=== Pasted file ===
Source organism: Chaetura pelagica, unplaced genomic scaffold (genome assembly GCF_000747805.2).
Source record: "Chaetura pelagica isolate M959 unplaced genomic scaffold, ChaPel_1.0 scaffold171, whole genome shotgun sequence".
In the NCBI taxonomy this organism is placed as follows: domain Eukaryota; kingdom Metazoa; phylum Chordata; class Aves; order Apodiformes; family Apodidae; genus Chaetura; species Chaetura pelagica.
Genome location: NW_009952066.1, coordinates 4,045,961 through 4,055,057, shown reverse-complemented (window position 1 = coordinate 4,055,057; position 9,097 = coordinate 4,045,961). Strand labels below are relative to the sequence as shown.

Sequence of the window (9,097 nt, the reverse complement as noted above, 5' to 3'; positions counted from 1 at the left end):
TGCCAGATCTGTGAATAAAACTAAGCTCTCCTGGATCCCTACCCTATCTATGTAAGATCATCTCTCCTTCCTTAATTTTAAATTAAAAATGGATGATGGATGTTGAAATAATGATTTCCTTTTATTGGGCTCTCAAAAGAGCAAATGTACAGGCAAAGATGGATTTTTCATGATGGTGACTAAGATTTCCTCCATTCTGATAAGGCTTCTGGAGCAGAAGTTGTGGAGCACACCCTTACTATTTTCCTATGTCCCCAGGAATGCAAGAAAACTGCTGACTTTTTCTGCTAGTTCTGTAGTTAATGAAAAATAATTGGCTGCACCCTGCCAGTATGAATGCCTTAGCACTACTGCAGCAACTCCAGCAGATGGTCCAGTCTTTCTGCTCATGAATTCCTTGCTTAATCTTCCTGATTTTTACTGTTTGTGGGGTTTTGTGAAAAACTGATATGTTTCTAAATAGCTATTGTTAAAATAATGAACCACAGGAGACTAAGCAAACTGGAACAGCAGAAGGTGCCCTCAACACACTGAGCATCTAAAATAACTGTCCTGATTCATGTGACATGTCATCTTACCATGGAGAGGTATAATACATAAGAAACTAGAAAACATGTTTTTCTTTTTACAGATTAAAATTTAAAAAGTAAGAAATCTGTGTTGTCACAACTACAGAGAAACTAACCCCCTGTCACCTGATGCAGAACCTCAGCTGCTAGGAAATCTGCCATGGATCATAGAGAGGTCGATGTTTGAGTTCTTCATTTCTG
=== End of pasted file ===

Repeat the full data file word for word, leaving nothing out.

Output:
Source organism: Chaetura pelagica, unplaced genomic scaffold (genome assembly GCF_000747805.2).
Source record: "Chaetura pelagica isolate M959 unplaced genomic scaffold, ChaPel_1.0 scaffold171, whole genome shotgun sequence".
In the NCBI taxonomy this organism is placed as follows: domain Eukaryota; kingdom Metazoa; phylum Chordata; class Aves; order Apodiformes; family Apodidae; genus Chaetura; species Chaetura pelagica.
Genome location: NW_009952066.1, coordinates 4,045,961 through 4,055,057, shown reverse-complemented (window position 1 = coordinate 4,055,057; position 9,097 = coordinate 4,045,961). Strand labels below are relative to the sequence as shown.

Sequence of the window (9,097 nt, the reverse complement as noted above, 5' to 3'; positions counted from 1 at the left end):
TGCCAGATCTGTGAATAAAACTAAGCTCTCCTGGATCCCTACCCTATCTATGTAAGATCATCTCTCCTTCCTTAATTTTAAATTAAAAATGGATGATGGATGTTGAAATAATGATTTCCTTTTATTGGGCTCTCAAAAGAGCAAATGTACAGGCAAAGATGGATTTTTCATGATGGTGACTAAGATTTCCTCCATTCTGATAAGGCTTCTGGAGCAGAAGTTGTGGAGCACACCCTTACTATTTTCCTATGTCCCCAGGAATGCAAGAAAACTGCTGACTTTTTCTGCTAGTTCTGTAGTTAATGAAAAATAATTGGCTGCACCCTGCCAGTATGAATGCCTTAGCACTACTGCAGCAACTCCAGCAGATGGTCCAGTCTTTCTGCTCATGAATTCCTTGCTTAATCTTCCTGATTTTTACTGTTTGTGGGGTTTTGTGAAAAACTGATATGTTTCTAAATAGCTATTGTTAAAATAATGAACCACAGGAGACTAAGCAAACTGGAACAGCAGAAGGTGCCCTCAACACACTGAGCATCTAAAATAACTGTCCTGATTCATGTGACATGTCATCTTACCATGGAGAGGTATAATACATAAGAAACTAGAAAACATGTTTTTCTTTTTACAGATTAAAATTTAAAAAGTAAGAAATCTGTGTTGTCACAACTACAGAGAAACTAACCCCCTGTCACCTGATGCAGAACCTCAGCTGCTAGGAAATCTGCCATGGATCATAGAGAGGTCGATGTTTGAGTTCTTCATTTCTG